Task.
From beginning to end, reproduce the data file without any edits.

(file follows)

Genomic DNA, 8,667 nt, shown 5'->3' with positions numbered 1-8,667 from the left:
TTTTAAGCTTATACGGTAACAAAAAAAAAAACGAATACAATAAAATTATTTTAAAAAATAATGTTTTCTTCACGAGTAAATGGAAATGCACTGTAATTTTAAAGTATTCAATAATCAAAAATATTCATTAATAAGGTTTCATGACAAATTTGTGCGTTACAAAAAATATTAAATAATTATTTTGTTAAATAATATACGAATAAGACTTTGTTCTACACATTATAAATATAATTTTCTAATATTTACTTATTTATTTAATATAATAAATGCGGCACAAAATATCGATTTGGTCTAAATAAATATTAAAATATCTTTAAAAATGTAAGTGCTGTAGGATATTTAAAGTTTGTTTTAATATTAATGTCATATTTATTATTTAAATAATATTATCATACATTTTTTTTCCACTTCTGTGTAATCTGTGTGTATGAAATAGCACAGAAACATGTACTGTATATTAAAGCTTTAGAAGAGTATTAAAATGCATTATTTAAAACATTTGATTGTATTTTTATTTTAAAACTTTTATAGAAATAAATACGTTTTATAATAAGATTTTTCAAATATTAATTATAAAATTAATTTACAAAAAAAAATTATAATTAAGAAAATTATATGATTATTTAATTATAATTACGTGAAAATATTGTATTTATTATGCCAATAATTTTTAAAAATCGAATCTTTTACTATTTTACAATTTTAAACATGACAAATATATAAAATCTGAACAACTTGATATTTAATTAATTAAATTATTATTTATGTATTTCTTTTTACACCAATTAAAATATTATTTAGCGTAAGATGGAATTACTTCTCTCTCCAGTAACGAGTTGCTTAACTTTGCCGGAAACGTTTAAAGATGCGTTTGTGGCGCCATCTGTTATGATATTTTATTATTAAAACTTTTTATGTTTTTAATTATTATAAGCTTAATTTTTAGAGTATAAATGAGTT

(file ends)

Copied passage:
Genomic DNA, 8,667 nt, shown 5'->3' with positions numbered 1-8,667 from the left:
TTTTAAGCTTATACGGTAACAAAAAAAAAAACGAATACAATAAAATTATTTTAAAAAATAATGTTTTCTTCACGAGTAAATGGAAATGCACTGTAATTTTAAAGTATTCAATAATCAAAAATATTCATTAATAAGGTTTCATGACAAATTTGTGCGTTACAAAAAATATTAAATAATTATTTTGTTAAATAATATACGAATAAGACTTTGTTCTACACATTATAAATATAATTTTCTAATATTTACTTATTTATTTAATATAATAAATGCGGCACAAAATATCGATTTGGTCTAAATAAATATTAAAATATCTTTAAAAATGTAAGTGCTGTAGGATATTTAAAGTTTGTTTTAATATTAATGTCATATTTATTATTTAAATAATATTATCATACATTTTTTTTCCACTTCTGTGTAATCTGTGTGTATGAAATAGCACAGAAACATGTACTGTATATTAAAGCTTTAGAAGAGTATTAAAATGCATTATTTAAAACATTTGATTGTATTTTTATTTTAAAACTTTTATAGAAATAAATACGTTTTATAATAAGATTTTTCAAATATTAATTATAAAATTAATTTACAAAAAAAAATTATAATTAAGAAAATTATATGATTATTTAATTATAATTACGTGAAAATATTGTATTTATTATGCCAATAATTTTTAAAAATCGAATCTTTTACTATTTTACAATTTTAAACATGACAAATATATAAAATCTGAACAACTTGATATTTAATTAATTAAATTATTATTTATGTATTTCTTTTTACACCAATTAAAATATTATTTAGCGTAAGATGGAATTACTTCTCTCTCCAGTAACGAGTTGCTTAACTTTGCCGGAAACGTTTAAAGATGCGTTTGTGGCGCCATCTGTTATGATATTTTATTATTAAAACTTTTTATGTTTTTAATTATTATAAGCTTAATTTTTAGAGTATAAATGAGTT